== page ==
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So, I was practicing some problems and considered the space $X = C[a,b]$ with the $L_{1}$-norm. I consider the operator

$$Tf(x) = \int_a^b k(x,y)f(y)\,dy$$, where $k(x,y)$ is continuous in both of its variables.

So, I find this operator is bounded:

$$\|T\| \le \operatorname{max}_{a\le x \le b} \int_a^b |k(x,y)|\,dy$$

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Since $k$ is continuous on a compact domain, it reaches its maximum at some $x_{0}$ i.e there is some $x_{0}$ such that $$\operatorname{max}_{a\le x \le b} \int_a^b |k(x,y)|\,dy = \int_a^b |k(x_{0},y)|\,dy$$.

In analogy with the finite dimensional matrix case, where the proof for the 1-norm involves just the vector in that direction, I want to approximate the delta function with a continuous function, say $f_{n} = \frac{n}{\pi(1+n^2(x-x_{0})^2)}$. However, this is where I get confused. How would I estimate this as I want to get

$$\|T\| \ge \operatorname{max}_{a\le x \le b} \int_a^b |k(x,y)|\,dy$$. Or am I just doing this the entirely wrong way?

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You are doing it the right way, but there are easier choices of $f_n$.

Let $\phi(t) = \max(1-|t|,0)$, and $\phi_n(t) = n \phi(n t)$. Note that $\phi_n \ge 0$, $\int \phi_n = 1$, and $\operatorname{supp} \phi_n = [-\frac{1}{n}, \frac{1}{n}]$.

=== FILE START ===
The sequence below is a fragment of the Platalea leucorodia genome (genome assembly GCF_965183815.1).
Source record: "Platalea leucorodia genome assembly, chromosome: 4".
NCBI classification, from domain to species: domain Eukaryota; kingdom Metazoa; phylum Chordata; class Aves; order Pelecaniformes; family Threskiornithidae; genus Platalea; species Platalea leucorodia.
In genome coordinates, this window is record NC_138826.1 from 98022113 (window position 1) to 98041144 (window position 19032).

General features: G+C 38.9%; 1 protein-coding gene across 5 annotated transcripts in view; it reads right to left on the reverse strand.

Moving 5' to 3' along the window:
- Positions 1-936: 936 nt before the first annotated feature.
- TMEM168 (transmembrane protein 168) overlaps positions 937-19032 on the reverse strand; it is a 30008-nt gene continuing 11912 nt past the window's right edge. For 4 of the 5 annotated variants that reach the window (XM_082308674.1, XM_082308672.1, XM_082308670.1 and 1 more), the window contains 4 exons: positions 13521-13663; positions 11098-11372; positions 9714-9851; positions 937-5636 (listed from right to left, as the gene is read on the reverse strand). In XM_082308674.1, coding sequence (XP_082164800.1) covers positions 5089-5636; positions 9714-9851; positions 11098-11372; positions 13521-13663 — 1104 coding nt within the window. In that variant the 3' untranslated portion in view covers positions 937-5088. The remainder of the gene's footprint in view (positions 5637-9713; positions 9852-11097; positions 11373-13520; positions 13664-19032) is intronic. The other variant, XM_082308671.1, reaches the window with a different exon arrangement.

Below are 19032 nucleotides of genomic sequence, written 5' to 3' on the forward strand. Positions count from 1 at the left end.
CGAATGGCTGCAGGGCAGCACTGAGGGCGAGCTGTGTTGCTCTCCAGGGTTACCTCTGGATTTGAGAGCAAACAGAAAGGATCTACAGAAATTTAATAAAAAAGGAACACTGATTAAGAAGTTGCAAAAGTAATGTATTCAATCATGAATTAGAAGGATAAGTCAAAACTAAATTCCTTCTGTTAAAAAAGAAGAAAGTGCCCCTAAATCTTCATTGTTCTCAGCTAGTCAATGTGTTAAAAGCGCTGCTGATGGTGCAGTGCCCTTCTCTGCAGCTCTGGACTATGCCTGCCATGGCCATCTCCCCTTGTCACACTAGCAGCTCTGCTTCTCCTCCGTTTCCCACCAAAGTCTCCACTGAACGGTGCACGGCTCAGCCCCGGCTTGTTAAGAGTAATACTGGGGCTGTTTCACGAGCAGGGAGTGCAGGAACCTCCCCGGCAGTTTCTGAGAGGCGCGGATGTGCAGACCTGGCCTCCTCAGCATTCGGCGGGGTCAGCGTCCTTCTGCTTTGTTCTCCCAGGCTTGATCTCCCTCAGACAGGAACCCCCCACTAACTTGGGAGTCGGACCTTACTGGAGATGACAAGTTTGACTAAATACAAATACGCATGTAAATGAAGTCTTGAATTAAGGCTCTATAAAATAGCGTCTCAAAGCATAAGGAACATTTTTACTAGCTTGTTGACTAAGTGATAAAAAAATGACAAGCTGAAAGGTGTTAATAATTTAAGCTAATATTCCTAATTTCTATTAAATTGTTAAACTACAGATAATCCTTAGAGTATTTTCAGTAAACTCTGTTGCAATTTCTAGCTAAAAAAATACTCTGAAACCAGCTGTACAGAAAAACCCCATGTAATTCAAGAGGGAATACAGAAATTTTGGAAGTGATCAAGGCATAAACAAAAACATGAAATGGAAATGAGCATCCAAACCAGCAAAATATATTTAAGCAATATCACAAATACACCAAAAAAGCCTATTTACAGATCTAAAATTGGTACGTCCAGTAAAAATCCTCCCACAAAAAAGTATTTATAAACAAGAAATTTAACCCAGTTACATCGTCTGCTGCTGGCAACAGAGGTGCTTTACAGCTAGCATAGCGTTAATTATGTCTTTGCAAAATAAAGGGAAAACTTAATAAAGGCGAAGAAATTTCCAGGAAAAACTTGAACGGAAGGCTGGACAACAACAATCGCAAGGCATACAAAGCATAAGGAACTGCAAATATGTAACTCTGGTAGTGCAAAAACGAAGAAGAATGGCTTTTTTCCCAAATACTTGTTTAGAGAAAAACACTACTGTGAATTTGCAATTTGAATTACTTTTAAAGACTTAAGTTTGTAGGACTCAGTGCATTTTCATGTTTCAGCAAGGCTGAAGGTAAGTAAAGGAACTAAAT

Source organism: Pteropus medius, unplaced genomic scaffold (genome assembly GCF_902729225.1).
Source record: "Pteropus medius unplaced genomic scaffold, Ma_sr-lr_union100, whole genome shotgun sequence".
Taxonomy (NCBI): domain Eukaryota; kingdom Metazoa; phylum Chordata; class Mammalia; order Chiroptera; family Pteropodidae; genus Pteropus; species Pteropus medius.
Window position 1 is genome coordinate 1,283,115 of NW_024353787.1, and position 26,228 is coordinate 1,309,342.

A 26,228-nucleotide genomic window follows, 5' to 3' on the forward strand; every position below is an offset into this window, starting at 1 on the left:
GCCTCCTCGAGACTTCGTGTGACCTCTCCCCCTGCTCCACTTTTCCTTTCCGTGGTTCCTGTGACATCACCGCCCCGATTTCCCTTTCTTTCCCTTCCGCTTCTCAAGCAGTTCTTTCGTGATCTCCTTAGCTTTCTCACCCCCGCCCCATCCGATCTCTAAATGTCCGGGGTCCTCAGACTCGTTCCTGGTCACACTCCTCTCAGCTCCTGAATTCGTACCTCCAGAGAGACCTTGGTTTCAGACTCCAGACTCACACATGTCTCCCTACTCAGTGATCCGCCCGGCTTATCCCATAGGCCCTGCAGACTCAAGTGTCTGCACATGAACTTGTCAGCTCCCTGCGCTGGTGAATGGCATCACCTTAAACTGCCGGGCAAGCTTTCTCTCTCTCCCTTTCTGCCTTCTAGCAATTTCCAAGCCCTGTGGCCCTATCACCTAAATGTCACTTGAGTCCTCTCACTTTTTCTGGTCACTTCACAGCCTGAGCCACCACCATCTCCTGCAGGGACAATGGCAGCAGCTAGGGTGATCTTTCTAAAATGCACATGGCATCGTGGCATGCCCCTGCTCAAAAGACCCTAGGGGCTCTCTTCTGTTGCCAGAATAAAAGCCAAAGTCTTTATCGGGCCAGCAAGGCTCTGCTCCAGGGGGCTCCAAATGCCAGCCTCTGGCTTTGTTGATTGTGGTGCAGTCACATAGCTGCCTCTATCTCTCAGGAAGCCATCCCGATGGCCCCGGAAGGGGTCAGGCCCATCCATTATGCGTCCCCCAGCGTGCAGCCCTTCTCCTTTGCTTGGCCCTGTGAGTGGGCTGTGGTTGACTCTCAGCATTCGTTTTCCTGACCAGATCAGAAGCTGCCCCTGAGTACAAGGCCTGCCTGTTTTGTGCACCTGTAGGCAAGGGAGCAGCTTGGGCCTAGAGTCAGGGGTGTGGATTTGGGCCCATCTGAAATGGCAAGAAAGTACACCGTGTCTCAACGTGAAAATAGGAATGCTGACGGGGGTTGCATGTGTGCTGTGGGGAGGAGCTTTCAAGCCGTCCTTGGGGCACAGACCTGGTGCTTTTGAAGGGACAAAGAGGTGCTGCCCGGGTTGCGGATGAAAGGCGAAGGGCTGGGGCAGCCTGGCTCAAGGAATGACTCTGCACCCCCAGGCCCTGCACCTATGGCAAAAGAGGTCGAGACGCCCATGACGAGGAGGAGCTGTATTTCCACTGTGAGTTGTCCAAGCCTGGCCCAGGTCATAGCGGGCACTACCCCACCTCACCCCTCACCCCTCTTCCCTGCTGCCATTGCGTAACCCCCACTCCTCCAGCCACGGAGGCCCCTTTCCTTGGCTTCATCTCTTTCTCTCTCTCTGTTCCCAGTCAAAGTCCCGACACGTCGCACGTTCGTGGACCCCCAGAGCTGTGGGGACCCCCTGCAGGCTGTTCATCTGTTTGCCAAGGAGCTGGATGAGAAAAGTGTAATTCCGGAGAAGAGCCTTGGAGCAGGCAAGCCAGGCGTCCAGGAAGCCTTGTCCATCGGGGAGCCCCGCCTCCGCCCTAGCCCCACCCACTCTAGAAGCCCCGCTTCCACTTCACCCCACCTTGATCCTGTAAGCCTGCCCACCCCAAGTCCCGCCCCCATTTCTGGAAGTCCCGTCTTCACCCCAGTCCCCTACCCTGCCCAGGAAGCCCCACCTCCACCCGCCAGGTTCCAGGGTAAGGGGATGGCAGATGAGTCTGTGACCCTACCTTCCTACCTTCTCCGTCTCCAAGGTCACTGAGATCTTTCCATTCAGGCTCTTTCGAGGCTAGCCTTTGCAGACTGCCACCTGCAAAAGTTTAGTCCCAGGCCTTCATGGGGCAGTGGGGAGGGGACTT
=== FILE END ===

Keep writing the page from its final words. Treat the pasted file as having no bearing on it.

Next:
Let $\overline{K} = \sup_t \int |k(s,t)| ds$, $\epsilon>0$ and suppose $t_0$ is such that $\int |k(s,t_0)| ds > \overline{K}-\frac{\epsilon}{2}$. By continuity, we may assume that $t_o \in (a,b)$ (that is, excluding $a,b$, purely for convenience).

$k$ is continuous, and $[a,b]^2$ is compact, hence $k$ is uniformly continuous. Choose $\delta>0$ such that if $|t-t_0| < \delta$, then $|k(s,t)-k(s,t_0)| < \frac{\epsilon}{2(b-a)}$, for all $s$. Now let $f_n(t) = \phi_n(t-t_0)$, and choose $n$ large enough so that $\operatorname{supp} f_n \subset B(t_0,\delta)$. (Note that $\|f_n\|_1 = 1$.)

Then we have

\begin{eqnarray}

\left| \int (k(s,t)-k(s,t_0)) f_n(t) dt \right| &\le& \int |k(s,t)-k(s,t_0)| f_n(t) dt \\

&=& \int_{t_0-\delta}^{t_0+\delta} |k(s,t)-k(s,t_0)| f_n(t) dt \\

&\le& \frac{\epsilon}{2(b-a)} \int_{t_0-\delta}^{t_0+\delta} f_n(t) dt \\

&=& \frac{\epsilon}{2(b-a)}

\end{eqnarray}

Noting that $\int k(s,t_0) f_n(t) dt = k(s,t_0)$, we have

$|\int k(s,t) f_n(t) dt| \ge |\int k(s,t_0) f_n(t) dt|-\frac{\epsilon}{2(b-a)} = |k(s,t_0)|-\frac{\epsilon}{2(b-a)} $.

Finally, $\int|Tf_n| = \int |\int k(s,t) f_n(t) dt| ds \ge \int |k(s,t_0)| ds- \frac{\epsilon}{2} \ge \overline{K} – \epsilon$.

Since $\epsilon>0$ was arbitrary, we have $\|T\| \ge \overline{K}$.

Since you already know that $\|T\| \le \overline{K}$, you have the desired result.

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